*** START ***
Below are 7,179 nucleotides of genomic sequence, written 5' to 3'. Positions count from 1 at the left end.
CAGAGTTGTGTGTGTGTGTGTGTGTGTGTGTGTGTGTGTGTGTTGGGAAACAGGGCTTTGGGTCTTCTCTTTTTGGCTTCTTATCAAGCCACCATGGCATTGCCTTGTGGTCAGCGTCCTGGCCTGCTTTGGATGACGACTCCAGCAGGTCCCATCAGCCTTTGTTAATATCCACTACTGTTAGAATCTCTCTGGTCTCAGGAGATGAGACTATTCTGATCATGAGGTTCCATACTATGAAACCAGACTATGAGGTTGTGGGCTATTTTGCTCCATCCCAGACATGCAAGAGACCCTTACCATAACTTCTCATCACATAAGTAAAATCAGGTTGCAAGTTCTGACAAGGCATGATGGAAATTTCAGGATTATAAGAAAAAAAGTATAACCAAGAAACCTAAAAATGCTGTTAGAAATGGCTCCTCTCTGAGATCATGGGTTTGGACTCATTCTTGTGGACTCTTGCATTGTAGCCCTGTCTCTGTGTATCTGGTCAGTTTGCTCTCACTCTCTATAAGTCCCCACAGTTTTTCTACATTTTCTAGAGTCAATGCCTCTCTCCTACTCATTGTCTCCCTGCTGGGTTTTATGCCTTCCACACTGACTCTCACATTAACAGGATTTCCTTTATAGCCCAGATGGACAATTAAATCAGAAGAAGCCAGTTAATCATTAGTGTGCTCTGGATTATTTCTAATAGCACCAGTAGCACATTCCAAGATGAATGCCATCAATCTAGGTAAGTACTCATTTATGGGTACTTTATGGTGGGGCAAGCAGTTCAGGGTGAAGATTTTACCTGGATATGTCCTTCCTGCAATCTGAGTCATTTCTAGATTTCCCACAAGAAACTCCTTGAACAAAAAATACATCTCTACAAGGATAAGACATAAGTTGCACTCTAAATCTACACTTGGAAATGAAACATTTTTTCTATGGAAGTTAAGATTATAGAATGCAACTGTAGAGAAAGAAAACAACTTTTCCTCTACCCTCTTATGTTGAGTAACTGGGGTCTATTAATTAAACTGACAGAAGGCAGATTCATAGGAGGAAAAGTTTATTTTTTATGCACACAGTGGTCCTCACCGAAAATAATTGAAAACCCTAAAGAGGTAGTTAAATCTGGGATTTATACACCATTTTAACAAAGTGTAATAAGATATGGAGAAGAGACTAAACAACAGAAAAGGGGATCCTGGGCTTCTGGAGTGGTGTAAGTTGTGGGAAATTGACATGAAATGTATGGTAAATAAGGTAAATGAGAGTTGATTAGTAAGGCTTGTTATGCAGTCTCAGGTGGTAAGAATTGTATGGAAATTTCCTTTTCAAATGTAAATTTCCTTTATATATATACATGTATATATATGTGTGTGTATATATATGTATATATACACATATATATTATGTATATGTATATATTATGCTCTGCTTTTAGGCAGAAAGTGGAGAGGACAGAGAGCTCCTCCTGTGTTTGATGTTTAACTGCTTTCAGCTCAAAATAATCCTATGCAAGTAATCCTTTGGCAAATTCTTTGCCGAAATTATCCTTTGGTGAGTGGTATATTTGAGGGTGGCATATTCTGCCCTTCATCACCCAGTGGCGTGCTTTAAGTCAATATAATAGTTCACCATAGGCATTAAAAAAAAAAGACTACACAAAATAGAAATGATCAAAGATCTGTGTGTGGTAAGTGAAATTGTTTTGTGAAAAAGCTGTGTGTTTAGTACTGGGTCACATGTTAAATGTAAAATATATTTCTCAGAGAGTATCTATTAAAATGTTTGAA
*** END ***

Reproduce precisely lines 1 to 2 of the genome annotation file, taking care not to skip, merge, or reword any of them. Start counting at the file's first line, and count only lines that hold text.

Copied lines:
Below are 7,179 nucleotides of genomic sequence, written 5' to 3'. Positions count from 1 at the left end.
CAGAGTTGTGTGTGTGTGTGTGTGTGTGTGTGTGTGTGTGTGTTGGGAAACAGGGCTTTGGGTCTTCTCTTTTTGGCTTCTTATCAAGCCACCATGGCATTGCCTTGTGGTCAGCGTCCTGGCCTGCTTTGGATGACGACTCCAGCAGGTCCCATCAGCCTTTGTTAATATCCACTACTGTTAGAATCTCTCTGGTCTCAGGAGATGAGACTATTCTGATCATGAGGTTCCATACTATGAAACCAGACTATGAGGTTGTGGGCTATTTTGCTCCATCCCAGACATGCAAGAGACCCTTACCATAACTTCTCATCACATAAGTAAAATCAGGTTGCAAGTTCTGACAAGGCATGATGGAAATTTCAGGATTATAAGAAAAAAAGTATAACCAAGAAACCTAAAAATGCTGTTAGAAATGGCTCCTCTCTGAGATCATGGGTTTGGACTCATTCTTGTGGACTCTTGCATTGTAGCCCTGTCTCTGTGTATCTGGTCAGTTTGCTCTCACTCTCTATAAGTCCCCACAGTTTTTCTACATTTTCTAGAGTCAATGCCTCTCTCCTACTCATTGTCTCCCTGCTGGGTTTTATGCCTTCCACACTGACTCTCACATTAACAGGATTTCCTTTATAGCCCAGATGGACAATTAAATCAGAAGAAGCCAGTTAATCATTAGTGTGCTCTGGATTATTTCTAATAGCACCAGTAGCACATTCCAAGATGAATGCCATCAATCTAGGTAAGTACTCATTTATGGGTACTTTATGGTGGGGCAAGCAGTTCAGGGTGAAGATTTTACCTGGATATGTCCTTCCTGCAATCTGAGTCATTTCTAGATTTCCCACAAGAAACTCCTTGAACAAAAAATACATCTCTACAAGGATAAGACATAAGTTGCACTCTAAATCTACACTTGGAAATGAAACATTTTTTCTATGGAAGTTAAGATTATAGAATGCAACTGTAGAGAAAGAAAACAACTTTTCCTCTACCCTCTTATGTTGAGTAACTGGGGTCTATTAATTAAACTGACAGAAGGCAGATTCATAGGAGGAAAAGTTTATTTTTTATGCACACAGTGGTCCTCACCGAAAATAATTGAAAACCCTAAAGAGGTAGTTAAATCTGGGATTTATACACCATTTTAACAAAGTGTAATAAGATATGGAGAAGAGACTAAACAACAGAAAAGGGGATCCTGGGCTTCTGGAGTGGTGTAAGTTGTGGGAAATTGACATGAAATGTATGGTAAATAAGGTAAATGAGAGTTGATTAGTAAGGCTTGTTATGCAGTCTCAGGTGGTAAGAATTGTATGGAAATTTCCTTTTCAAATGTAAATTTCCTTTATATATATACATGTATATATATGTGTGTGTATATATATGTATATATACACATATATATTATGTATATGTATATATTATGCTCTGCTTTTAGGCAGAAAGTGGAGAGGACAGAGAGCTCCTCCTGTGTTTGATGTTTAACTGCTTTCAGCTCAAAATAATCCTATGCAAGTAATCCTTTGGCAAATTCTTTGCCGAAATTATCCTTTGGTGAGTGGTATATTTGAGGGTGGCATATTCTGCCCTTCATCACCCAGTGGCGTGCTTTAAGTCAATATAATAGTTCACCATAGGCATTAAAAAAAAAAGACTACACAAAATAGAAATGATCAAAGATCTGTGTGTGGTAAGTGAAATTGTTTTGTGAAAAAGCTGTGTGTTTAGTACTGGGTCACATGTTAAATGTAAAATATATTTCTCAGAGAGTATCTATTAAAATGTTTGAA